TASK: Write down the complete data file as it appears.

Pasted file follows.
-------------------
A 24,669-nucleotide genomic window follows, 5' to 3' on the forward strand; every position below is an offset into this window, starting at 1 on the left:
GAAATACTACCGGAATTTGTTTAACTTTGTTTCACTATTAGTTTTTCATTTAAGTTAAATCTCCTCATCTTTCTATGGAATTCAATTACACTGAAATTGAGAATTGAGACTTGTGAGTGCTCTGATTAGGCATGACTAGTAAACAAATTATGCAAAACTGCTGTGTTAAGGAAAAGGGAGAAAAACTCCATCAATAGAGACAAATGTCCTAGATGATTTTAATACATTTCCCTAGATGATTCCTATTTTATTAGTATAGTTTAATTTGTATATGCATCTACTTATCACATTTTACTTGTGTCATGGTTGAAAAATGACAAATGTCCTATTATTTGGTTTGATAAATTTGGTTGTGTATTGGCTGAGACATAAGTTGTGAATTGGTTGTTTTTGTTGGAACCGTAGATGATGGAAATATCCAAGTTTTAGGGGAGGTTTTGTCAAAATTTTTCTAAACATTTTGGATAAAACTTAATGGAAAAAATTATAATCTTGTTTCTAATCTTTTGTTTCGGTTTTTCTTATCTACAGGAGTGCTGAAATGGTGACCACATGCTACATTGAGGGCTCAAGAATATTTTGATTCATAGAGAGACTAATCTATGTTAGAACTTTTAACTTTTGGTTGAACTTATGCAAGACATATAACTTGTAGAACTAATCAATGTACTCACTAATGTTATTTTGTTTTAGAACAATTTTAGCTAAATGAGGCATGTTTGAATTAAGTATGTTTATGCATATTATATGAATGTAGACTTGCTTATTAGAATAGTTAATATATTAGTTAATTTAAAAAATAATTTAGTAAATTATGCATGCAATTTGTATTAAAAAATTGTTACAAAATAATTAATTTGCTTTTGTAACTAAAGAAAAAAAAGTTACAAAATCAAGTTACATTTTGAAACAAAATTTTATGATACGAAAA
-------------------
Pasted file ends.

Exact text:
A 24,669-nucleotide genomic window follows, 5' to 3' on the forward strand; every position below is an offset into this window, starting at 1 on the left:
GAAATACTACCGGAATTTGTTTAACTTTGTTTCACTATTAGTTTTTCATTTAAGTTAAATCTCCTCATCTTTCTATGGAATTCAATTACACTGAAATTGAGAATTGAGACTTGTGAGTGCTCTGATTAGGCATGACTAGTAAACAAATTATGCAAAACTGCTGTGTTAAGGAAAAGGGAGAAAAACTCCATCAATAGAGACAAATGTCCTAGATGATTTTAATACATTTCCCTAGATGATTCCTATTTTATTAGTATAGTTTAATTTGTATATGCATCTACTTATCACATTTTACTTGTGTCATGGTTGAAAAATGACAAATGTCCTATTATTTGGTTTGATAAATTTGGTTGTGTATTGGCTGAGACATAAGTTGTGAATTGGTTGTTTTTGTTGGAACCGTAGATGATGGAAATATCCAAGTTTTAGGGGAGGTTTTGTCAAAATTTTTCTAAACATTTTGGATAAAACTTAATGGAAAAAATTATAATCTTGTTTCTAATCTTTTGTTTCGGTTTTTCTTATCTACAGGAGTGCTGAAATGGTGACCACATGCTACATTGAGGGCTCAAGAATATTTTGATTCATAGAGAGACTAATCTATGTTAGAACTTTTAACTTTTGGTTGAACTTATGCAAGACATATAACTTGTAGAACTAATCAATGTACTCACTAATGTTATTTTGTTTTAGAACAATTTTAGCTAAATGAGGCATGTTTGAATTAAGTATGTTTATGCATATTATATGAATGTAGACTTGCTTATTAGAATAGTTAATATATTAGTTAATTTAAAAAATAATTTAGTAAATTATGCATGCAATTTGTATTAAAAAATTGTTACAAAATAATTAATTTGCTTTTGTAACTAAAGAAAAAAAAGTTACAAAATCAAGTTACATTTTGAAACAAAATTTTATGATACGAAAA